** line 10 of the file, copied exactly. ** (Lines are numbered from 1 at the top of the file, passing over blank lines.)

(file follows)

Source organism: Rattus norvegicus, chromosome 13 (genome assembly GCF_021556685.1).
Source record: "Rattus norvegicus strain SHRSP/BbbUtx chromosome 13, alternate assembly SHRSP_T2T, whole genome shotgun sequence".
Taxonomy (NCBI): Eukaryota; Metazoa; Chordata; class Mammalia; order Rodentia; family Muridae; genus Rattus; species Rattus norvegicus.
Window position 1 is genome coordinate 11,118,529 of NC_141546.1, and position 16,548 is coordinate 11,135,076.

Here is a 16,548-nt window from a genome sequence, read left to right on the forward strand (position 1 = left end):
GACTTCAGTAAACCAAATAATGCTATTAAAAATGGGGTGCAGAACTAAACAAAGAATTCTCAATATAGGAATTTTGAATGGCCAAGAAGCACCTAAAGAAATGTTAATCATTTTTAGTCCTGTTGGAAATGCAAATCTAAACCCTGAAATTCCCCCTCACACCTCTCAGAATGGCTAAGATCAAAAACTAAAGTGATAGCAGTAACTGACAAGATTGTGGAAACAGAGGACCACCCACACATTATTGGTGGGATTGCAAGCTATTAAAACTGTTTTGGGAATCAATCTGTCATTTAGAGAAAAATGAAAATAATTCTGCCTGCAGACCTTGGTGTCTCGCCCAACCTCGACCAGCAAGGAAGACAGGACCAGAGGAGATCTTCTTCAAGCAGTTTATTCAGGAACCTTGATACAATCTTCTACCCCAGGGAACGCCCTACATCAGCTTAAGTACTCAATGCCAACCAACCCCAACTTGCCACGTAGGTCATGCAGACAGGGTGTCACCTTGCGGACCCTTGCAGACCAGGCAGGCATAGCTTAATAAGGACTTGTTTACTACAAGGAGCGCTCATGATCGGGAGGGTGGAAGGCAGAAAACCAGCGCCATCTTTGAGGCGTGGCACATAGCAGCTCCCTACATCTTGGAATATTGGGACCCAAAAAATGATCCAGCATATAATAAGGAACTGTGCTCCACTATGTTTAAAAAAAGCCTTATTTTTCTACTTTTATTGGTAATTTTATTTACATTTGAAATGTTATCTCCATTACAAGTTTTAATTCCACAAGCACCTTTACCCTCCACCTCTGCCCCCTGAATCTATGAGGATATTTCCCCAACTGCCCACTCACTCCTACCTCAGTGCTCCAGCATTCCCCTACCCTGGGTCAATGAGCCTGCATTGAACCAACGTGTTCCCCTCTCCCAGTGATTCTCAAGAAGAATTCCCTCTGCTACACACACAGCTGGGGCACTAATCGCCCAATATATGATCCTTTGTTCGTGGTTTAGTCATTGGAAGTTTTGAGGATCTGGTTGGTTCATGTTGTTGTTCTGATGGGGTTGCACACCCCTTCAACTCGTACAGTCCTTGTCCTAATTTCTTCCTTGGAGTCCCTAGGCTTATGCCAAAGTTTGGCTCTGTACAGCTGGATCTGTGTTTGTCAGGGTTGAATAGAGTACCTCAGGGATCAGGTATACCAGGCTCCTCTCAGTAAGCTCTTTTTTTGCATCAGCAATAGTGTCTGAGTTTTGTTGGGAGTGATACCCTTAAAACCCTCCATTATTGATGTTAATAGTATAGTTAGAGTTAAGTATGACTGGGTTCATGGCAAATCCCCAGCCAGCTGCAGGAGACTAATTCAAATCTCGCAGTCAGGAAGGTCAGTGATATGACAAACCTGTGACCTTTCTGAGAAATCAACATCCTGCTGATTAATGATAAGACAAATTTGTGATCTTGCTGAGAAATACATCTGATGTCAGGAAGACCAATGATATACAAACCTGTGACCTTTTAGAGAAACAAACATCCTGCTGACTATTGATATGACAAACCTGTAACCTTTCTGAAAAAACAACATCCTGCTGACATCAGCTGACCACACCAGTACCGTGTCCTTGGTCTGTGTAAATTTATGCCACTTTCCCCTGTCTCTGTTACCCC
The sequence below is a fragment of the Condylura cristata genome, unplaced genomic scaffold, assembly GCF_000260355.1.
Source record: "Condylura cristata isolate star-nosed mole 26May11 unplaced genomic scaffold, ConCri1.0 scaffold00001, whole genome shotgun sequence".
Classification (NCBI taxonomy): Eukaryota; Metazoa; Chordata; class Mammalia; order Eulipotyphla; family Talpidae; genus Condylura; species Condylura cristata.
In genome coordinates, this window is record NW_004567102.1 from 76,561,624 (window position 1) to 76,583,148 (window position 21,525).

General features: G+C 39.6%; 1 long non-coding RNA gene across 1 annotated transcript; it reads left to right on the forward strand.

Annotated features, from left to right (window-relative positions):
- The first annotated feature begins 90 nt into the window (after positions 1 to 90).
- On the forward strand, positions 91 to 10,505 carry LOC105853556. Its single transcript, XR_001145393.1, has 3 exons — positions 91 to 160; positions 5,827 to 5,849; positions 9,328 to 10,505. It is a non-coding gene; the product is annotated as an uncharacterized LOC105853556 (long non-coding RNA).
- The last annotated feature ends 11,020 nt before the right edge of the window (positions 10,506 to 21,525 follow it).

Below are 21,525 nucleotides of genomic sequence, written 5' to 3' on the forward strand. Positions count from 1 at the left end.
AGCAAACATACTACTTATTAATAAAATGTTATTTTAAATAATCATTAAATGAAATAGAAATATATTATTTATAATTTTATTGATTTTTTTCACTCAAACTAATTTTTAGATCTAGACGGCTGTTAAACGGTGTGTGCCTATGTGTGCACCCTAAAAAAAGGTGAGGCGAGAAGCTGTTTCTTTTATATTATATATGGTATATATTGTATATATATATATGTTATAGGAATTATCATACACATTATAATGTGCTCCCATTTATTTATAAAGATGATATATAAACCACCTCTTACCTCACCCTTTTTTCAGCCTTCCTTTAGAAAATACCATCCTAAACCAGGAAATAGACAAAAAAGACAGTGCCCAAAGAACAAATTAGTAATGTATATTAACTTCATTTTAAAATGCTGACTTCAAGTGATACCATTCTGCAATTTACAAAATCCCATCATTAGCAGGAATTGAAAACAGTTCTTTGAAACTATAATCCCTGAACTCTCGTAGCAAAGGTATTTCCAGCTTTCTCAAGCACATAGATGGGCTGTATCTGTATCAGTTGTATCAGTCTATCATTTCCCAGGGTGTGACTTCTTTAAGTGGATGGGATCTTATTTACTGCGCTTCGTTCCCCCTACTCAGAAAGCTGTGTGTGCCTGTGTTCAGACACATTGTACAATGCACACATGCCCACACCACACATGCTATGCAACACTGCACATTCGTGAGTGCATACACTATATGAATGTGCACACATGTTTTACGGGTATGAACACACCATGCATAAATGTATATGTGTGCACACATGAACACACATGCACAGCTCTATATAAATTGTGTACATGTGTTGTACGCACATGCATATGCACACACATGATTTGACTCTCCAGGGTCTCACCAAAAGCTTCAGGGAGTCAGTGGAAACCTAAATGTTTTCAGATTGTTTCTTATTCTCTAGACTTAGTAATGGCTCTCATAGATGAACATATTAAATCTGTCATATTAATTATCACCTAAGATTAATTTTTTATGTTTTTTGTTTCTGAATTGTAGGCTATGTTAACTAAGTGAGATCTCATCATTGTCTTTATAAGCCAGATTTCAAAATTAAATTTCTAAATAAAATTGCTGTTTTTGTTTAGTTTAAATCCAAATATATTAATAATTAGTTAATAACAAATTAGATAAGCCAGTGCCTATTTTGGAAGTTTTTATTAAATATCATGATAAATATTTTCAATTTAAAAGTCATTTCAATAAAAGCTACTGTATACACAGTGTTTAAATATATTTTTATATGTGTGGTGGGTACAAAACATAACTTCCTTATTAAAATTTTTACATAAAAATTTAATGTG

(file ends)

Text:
In genome coordinates, this window is record NW_004567102.1 from 76,561,624 (window position 1) to 76,583,148 (window position 21,525).